Documenting a newly discovered World War II aircraft with underwater drones

Sunday, October 15, 2017 / Hommelvika / Trondheim / Norway

This summer, during testing of new sonar equipment, the Norwegian Geological Survey (NGU) discovered an anomaly on the seabed. The shape of the anomaly on the sonar images suggested that they had found a small aircraft. Neither the Norwegian University of Science and Technology or the Norwegian Aviation Museum had any plane wrecks on these coordinates in their records. Blueye was asked to help NGU with our underwater drones to document and identify the wreck.

On 14th of October, we took two underwater drones down to the wreck, and could film and photograph what turned out to be the an Arado AR 196 aircraft from World War 2.

Locating the wreck was easy, as NGU had provided us with accurate GPS coordinates. We confirmed the location with the echo sounder on our boat before anchoring. Once we got the drones down on the wreck, NGUs suspicion of a small aircraft was quickly confirmed. The body of the aircraft was intact, with wings, engine and propeller still attached. The skeleton of the plane was exposed, and the canvas that had once covered the body had corroded away after more than 70 years on the seabed.

We spent close to two hours exploring and documenting the wreck from all angles with two underwater drones, trying to cover as many details as possible and to ensure we had enough images to use for identifying the wreck.

After completing the dive, the Blueye team was super excited about the new find, and eager to identify the aircraft and its history. Based on the size of the aircraft the alternatives were quickly narrowed down, and by comparing images of the wreck with different airplanes, we concluded that this was most likely a German AR 196.

Image showing the enginge covers on an AR 196, compared to the pictures of the wreck
The enginge cover of the Arado AR 196. Picture of aircraft compared with pictures of wreck taken by the Blueye Pioneer underwater drone.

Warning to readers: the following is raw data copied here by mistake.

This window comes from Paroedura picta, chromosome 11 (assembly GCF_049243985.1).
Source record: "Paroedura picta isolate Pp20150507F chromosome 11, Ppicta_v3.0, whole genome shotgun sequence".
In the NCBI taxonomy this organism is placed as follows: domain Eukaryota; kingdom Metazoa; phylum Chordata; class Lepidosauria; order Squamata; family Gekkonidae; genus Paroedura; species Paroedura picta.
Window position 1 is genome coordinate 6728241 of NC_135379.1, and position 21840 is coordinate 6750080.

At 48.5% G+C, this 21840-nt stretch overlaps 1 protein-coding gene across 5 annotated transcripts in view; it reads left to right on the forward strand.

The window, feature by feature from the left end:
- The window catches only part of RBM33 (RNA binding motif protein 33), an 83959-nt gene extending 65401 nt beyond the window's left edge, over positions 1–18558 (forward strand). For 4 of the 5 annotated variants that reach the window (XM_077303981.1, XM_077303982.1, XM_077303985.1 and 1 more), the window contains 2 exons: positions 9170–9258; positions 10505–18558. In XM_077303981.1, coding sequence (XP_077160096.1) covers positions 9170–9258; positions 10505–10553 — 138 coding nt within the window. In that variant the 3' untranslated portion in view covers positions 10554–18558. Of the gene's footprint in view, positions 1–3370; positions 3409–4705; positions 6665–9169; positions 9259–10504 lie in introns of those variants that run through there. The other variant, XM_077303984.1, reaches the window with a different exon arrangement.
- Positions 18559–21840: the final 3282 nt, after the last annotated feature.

Further research led us to a document about the activity of Luftwaffe (only available in Norwegian) in the Trondheim region, written by local history enthusiast Hans Olav Løkken. In this document, Hans Olav writes that allied forces, during the post-war cleanup, dragged three Arado AR 196 out on the fjord and sunk them on the 11. September 1945.

In the digitalized newspaper archives hosted by the National Library, we found short note in the local newsletter Adresseavisen mentioning this event on the 13th of September 1945:

Note from newspaper Adressa on 13th of September 1945 mentioning the sinking of German aircrafts
Translation: German aircrafts sunk to the bottom of the sea. On the fjord, a quaint sermony took place yesterday. A couple, possible more, German aircrafts where sent to the bottom of the sea by allied soliders. It was most likely outdated stuff, that one could not find any use for. Local newspaper Adresseavisen, 13th of September 1945

With the identity and faith of the aircraft uncovered, some questions still remains:

  • What is the primary source for the information about the sinking of three AR 196 in the Trondheim fjord? Do any reports from the sinking exist?

  • If three aircrafts where sunk, then what is the location of the other two?

  • What purpouse did the aircraft serve while stationed in Trondheim?

  • What configuration of AR 196 is this (the plane came in multiple configuration with different recognizance and weapon systems)?

I'm sure this will not be the last time we dive the Arado AR 196 in the Trondheim fjord...